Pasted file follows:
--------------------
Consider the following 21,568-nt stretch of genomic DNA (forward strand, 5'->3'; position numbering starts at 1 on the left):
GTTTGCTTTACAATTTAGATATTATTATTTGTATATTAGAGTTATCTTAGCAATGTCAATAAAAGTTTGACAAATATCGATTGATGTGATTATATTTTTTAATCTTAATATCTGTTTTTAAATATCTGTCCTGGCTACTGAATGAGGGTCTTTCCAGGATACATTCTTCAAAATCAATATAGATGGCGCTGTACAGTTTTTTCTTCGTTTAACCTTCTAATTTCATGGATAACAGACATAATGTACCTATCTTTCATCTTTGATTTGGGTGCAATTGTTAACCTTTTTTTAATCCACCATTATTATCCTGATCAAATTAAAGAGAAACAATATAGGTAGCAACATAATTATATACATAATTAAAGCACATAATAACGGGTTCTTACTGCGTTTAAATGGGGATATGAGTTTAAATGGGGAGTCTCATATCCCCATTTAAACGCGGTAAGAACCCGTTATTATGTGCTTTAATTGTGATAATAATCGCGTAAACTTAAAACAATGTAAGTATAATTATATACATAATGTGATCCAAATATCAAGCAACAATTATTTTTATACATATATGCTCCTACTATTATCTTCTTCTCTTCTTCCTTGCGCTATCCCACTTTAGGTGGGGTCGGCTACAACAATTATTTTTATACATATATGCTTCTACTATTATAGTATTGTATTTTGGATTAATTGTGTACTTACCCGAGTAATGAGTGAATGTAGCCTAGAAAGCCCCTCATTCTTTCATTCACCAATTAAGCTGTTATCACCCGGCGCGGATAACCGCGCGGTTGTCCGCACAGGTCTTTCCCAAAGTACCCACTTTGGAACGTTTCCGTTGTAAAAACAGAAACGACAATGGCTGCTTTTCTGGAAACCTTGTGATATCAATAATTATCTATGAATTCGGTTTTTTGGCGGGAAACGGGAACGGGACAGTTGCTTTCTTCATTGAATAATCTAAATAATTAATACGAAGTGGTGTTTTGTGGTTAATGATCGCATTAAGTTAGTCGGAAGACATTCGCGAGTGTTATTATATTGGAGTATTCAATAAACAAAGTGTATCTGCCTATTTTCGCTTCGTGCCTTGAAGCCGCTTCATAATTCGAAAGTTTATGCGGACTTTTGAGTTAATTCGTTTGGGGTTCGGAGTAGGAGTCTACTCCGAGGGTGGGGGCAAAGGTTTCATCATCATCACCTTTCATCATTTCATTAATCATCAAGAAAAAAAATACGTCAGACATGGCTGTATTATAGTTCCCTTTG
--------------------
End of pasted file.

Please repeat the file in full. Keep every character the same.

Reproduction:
Consider the following 21,568-nt stretch of genomic DNA (forward strand, 5'->3'; position numbering starts at 1 on the left):
GTTTGCTTTACAATTTAGATATTATTATTTGTATATTAGAGTTATCTTAGCAATGTCAATAAAAGTTTGACAAATATCGATTGATGTGATTATATTTTTTAATCTTAATATCTGTTTTTAAATATCTGTCCTGGCTACTGAATGAGGGTCTTTCCAGGATACATTCTTCAAAATCAATATAGATGGCGCTGTACAGTTTTTTCTTCGTTTAACCTTCTAATTTCATGGATAACAGACATAATGTACCTATCTTTCATCTTTGATTTGGGTGCAATTGTTAACCTTTTTTTAATCCACCATTATTATCCTGATCAAATTAAAGAGAAACAATATAGGTAGCAACATAATTATATACATAATTAAAGCACATAATAACGGGTTCTTACTGCGTTTAAATGGGGATATGAGTTTAAATGGGGAGTCTCATATCCCCATTTAAACGCGGTAAGAACCCGTTATTATGTGCTTTAATTGTGATAATAATCGCGTAAACTTAAAACAATGTAAGTATAATTATATACATAATGTGATCCAAATATCAAGCAACAATTATTTTTATACATATATGCTCCTACTATTATCTTCTTCTCTTCTTCCTTGCGCTATCCCACTTTAGGTGGGGTCGGCTACAACAATTATTTTTATACATATATGCTTCTACTATTATAGTATTGTATTTTGGATTAATTGTGTACTTACCCGAGTAATGAGTGAATGTAGCCTAGAAAGCCCCTCATTCTTTCATTCACCAATTAAGCTGTTATCACCCGGCGCGGATAACCGCGCGGTTGTCCGCACAGGTCTTTCCCAAAGTACCCACTTTGGAACGTTTCCGTTGTAAAAACAGAAACGACAATGGCTGCTTTTCTGGAAACCTTGTGATATCAATAATTATCTATGAATTCGGTTTTTTGGCGGGAAACGGGAACGGGACAGTTGCTTTCTTCATTGAATAATCTAAATAATTAATACGAAGTGGTGTTTTGTGGTTAATGATCGCATTAAGTTAGTCGGAAGACATTCGCGAGTGTTATTATATTGGAGTATTCAATAAACAAAGTGTATCTGCCTATTTTCGCTTCGTGCCTTGAAGCCGCTTCATAATTCGAAAGTTTATGCGGACTTTTGAGTTAATTCGTTTGGGGTTCGGAGTAGGAGTCTACTCCGAGGGTGGGGGCAAAGGTTTCATCATCATCACCTTTCATCATTTCATTAATCATCAAGAAAAAAAATACGTCAGACATGGCTGTATTATAGTTCCCTTTG